Being a gamer on the wrong side of 30 that uses YouTube to keep up with a modest list of subscribed channels, this humble writer was unaware of PAC-MAN 256 until earlier today when a press release plopped into an inbox. A celebration of Pac-Man's 35th Anniversary? Sweet! It's on smart devices? Oh no!

Naturally I looked up the trailer to see what it's all about, and after getting over the fact that Bandai Namco chose poorly for its cover image on the video - Pac-Man looks like, well, something he shouldn't look like - had a watch to get a handle on what this would offer. You can see this announcement video below.

Initial observations were that it looks reasonable but could be rather one-note - riffing on the level 256 glitch of the original game, it seems like you scrabble for pellets and play fairly normal Pac-Man while trying to escape from a glitchy abyss that's progressing across the screen. It may mess around with the glitching mechanic more, it's too early to say, but it looked like a pretty if somewhat throwaway game. That's fine generally, but prompted a hint of despair in myself and editorial director Damien McFerran, who both share a sentiment that the old pellet gobbler probably deserves better.

Looking into it further I had to figure out who developer Hipster Whale was, and then look with trepidation to see what exactly Crossy Road - the studio's breakout hit - is. In summary it looks like Frogger with modern bit-style visuals, with loads of characters and not much else; you tap and swipe to move, which makes me shrug my shoulders so aggressively that there's a very real danger of dislocation.

While my creeping sense of dread and disappointment in this sort of project is real, I become increasingly aware that I'm out of touch with what pushes the (virtual) buttons of millions of smartphone users. Crossy Road has been described as Frogger meets Flappy Bird, which sounds terrible, yet it's been critically acclaimed. YouTube is jam-packed with videos of let's plays and guides to unlock all the characters. The video below from The Diamond Minecart shows what it's all about - it's had over 4 million views.

This game was only released in late 2014, but evidently went viral. Bandai Namco saw its retro style, recognised a social media trend and said "we'll have some of that for Pac-Man". It seems to be working, too, with many comments on the PAC-MAN 256 reveal being positive.

So, as suggested above, for a fuddy-duddy like me this is a franchise apocalypse but, on the flipside, I have a creeping realisation that this is part of the future. A future that's truly rooted in the past.

We've seen it already with various ports and smart device efforts from Square Enix, Capcom and Sega that retro remakes or concepts are a sensible option for smartphones. The reasoning is sound - there are limited touch and tilt-based control inputs, and those passing time on their phone are looking for addictive but snappy experiences. That's retro gaming, right there, or certainly specific aspects of the early 8-bit era, or further back in pre-NES arcades. Score chasing with simple addictive hooks for gameplay goes right back - as a broad concept - to the fundamentals of gaming history. When you strip away free-to-play models and micro-transactions some of the biggest smash hits on phones and tablets are, in design, essentially retro in approach.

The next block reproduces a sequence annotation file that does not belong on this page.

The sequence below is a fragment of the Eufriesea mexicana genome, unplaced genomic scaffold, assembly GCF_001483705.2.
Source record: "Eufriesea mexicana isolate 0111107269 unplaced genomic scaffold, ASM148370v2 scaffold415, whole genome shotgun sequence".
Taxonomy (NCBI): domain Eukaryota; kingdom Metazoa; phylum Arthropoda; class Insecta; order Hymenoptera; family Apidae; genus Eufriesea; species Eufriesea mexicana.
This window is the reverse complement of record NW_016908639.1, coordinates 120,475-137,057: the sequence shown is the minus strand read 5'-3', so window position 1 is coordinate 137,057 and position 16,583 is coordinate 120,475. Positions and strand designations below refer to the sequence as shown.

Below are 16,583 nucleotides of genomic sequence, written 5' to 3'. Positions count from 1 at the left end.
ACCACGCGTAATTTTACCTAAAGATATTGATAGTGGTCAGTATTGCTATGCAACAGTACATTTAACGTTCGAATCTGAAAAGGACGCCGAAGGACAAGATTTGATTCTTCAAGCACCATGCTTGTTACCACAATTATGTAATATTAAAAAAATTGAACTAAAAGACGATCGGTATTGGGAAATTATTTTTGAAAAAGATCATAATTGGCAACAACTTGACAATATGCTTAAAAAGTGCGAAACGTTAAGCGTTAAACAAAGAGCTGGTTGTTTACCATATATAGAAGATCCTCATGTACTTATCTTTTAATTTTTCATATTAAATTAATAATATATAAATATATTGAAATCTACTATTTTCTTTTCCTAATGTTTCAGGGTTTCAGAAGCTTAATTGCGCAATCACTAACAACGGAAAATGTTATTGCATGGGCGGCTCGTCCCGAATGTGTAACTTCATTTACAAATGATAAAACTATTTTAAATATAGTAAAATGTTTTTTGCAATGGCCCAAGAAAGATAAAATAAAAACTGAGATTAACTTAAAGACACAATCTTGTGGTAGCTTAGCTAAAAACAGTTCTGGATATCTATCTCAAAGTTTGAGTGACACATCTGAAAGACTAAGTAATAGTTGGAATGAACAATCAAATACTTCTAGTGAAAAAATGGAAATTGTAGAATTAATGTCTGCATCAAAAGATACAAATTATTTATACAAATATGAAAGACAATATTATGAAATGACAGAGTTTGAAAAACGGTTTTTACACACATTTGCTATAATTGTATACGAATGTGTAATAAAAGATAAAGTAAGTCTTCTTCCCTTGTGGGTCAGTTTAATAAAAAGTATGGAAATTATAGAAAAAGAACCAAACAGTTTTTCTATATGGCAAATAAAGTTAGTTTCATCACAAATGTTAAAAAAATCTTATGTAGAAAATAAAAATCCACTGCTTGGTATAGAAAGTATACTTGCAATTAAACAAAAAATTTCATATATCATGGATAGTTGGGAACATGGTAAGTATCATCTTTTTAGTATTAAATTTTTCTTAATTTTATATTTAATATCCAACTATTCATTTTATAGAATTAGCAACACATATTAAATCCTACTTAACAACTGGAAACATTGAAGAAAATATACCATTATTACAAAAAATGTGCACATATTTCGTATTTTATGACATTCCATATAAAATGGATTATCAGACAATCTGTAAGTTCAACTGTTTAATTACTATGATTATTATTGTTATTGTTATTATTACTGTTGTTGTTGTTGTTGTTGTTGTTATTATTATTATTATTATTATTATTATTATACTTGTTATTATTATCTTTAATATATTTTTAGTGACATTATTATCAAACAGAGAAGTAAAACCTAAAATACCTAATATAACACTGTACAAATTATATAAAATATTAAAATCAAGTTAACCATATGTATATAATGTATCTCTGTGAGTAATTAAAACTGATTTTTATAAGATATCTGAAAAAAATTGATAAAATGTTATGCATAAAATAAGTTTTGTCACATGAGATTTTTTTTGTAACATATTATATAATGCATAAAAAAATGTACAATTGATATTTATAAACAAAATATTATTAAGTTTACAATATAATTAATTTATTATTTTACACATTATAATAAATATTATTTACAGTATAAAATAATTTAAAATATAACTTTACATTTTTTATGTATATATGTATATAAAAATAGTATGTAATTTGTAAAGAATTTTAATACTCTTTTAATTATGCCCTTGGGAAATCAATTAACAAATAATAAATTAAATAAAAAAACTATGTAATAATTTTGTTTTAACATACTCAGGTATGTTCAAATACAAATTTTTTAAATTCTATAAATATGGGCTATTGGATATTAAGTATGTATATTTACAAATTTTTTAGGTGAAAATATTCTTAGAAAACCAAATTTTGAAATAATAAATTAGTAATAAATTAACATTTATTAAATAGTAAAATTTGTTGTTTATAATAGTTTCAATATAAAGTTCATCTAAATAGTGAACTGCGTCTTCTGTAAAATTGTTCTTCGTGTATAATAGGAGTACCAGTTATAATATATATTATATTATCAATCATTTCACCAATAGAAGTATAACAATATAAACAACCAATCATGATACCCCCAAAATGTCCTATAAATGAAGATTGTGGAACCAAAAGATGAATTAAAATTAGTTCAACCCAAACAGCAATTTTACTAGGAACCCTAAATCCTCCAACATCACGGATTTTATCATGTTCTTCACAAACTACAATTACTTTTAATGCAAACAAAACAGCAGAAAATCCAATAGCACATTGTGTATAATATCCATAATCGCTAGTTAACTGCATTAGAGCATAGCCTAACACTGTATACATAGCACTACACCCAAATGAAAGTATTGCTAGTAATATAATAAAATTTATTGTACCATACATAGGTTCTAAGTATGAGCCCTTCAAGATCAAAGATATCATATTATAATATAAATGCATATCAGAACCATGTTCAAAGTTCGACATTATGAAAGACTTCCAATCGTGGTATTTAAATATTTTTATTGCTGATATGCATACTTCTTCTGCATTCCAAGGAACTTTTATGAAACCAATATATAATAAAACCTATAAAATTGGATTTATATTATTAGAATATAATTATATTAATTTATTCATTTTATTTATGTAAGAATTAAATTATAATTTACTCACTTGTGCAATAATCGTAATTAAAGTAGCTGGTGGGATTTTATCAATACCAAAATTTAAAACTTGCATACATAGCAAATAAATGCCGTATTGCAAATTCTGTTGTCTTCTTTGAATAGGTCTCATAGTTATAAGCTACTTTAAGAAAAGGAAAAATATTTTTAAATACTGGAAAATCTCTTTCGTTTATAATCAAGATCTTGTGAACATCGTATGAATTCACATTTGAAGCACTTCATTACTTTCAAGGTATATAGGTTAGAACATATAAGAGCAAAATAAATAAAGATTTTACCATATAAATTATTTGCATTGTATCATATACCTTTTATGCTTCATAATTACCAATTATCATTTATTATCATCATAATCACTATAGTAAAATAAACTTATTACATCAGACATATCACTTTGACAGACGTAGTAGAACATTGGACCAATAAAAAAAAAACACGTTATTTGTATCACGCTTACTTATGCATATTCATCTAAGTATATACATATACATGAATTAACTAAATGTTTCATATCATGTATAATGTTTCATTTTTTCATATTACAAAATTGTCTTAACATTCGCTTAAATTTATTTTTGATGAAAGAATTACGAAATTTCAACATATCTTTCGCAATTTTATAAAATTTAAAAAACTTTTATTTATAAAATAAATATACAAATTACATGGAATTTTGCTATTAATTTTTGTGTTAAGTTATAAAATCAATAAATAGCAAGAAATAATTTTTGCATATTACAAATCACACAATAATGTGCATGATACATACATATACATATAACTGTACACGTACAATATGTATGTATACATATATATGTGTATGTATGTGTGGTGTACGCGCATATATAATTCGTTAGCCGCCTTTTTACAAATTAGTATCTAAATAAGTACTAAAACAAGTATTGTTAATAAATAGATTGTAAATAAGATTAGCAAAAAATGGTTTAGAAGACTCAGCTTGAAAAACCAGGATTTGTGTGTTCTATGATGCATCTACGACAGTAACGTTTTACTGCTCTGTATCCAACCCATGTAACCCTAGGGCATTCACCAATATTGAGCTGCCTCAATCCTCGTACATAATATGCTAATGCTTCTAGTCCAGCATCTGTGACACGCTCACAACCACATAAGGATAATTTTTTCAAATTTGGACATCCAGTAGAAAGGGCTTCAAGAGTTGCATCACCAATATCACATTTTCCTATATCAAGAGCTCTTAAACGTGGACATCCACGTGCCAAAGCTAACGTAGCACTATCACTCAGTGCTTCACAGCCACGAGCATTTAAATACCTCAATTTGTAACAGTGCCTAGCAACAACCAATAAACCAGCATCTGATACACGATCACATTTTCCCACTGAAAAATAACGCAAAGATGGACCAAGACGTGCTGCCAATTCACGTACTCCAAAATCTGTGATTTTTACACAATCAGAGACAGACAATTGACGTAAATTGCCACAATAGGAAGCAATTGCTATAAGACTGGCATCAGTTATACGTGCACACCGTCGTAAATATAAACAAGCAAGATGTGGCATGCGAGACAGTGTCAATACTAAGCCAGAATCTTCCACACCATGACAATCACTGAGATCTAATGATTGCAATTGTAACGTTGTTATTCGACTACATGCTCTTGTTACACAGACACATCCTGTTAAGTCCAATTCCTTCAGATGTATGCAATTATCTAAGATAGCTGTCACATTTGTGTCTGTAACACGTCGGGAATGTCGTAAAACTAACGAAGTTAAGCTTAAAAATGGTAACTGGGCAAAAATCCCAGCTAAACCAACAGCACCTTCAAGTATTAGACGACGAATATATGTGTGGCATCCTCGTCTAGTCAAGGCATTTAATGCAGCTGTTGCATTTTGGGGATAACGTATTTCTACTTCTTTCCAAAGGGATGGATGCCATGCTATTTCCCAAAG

Of course, there's a broad range of games on smart devices, including plenty that are complex. Yet when considering how established and classic brands can be portrayed on smartphones, the template of PAC-MAN 256 seems solid. In a segment of the market where millions of downloads, 'going viral' and creating one-more-go gaming to feed the free-to-play machine are the priorities, basic concepts truly are the best.

Ripe for modernisation on phones?

That raises interesting questions over what form Nintendo and DeNA's offerings will take. With one game due in 2015 and more to then follow in 2016, we have little indication of the approach the companies will take. If it's aiming for immediate recognisability a certain Mario will likely feature, but will it be solely Mario Bros.? Or some kind of blend across multiple franchises, flinging together classic gaming ideas into one quirky mix?

We already know, courtesy of repeated insistence from Satoru Iwata, that we won't simply get a re-release of existing games. Yet it's possible that, like PAC-MAN 256, we could see experiences that tap into gameplay from Nintendo's golden oldies and blend them with the hot-trending styles to be found on iOS and Android. Rather like Pac-Man being handed over to hugely successful yet relative newcomers, taking retro concepts and mixing them up.

It's just as possible that Nintendo will hammer match-three with Pokémon, or simply expand on basic concepts from free-to-play efforts on 3DS. It's hard to tell, yet I think retro gamers with a resistance to smart device gaming should beware. The classics are there to be tweaked and modernised, and no desire to have a larger game played with a D-Pad and buttons will make those free downloads go away.

There is a positive point to be made, though. YouTube is full of young gamers - many of them children and teenagers - that are hooked by simplistic score-chasers like Crossy Road. Nintendo is the master of addictive retro experiences, as it helped to build these foundation blocks that are now used to build start-ups into developers turning over millions of dollars a year. Nintendo is also a brand with plenty of power to sway and excite gamers of all ages, including those that'll grow up to bemoan the rise of holographic free-to-play gaming in 2030.

Maybe keeping it simple is Nintendo's best option.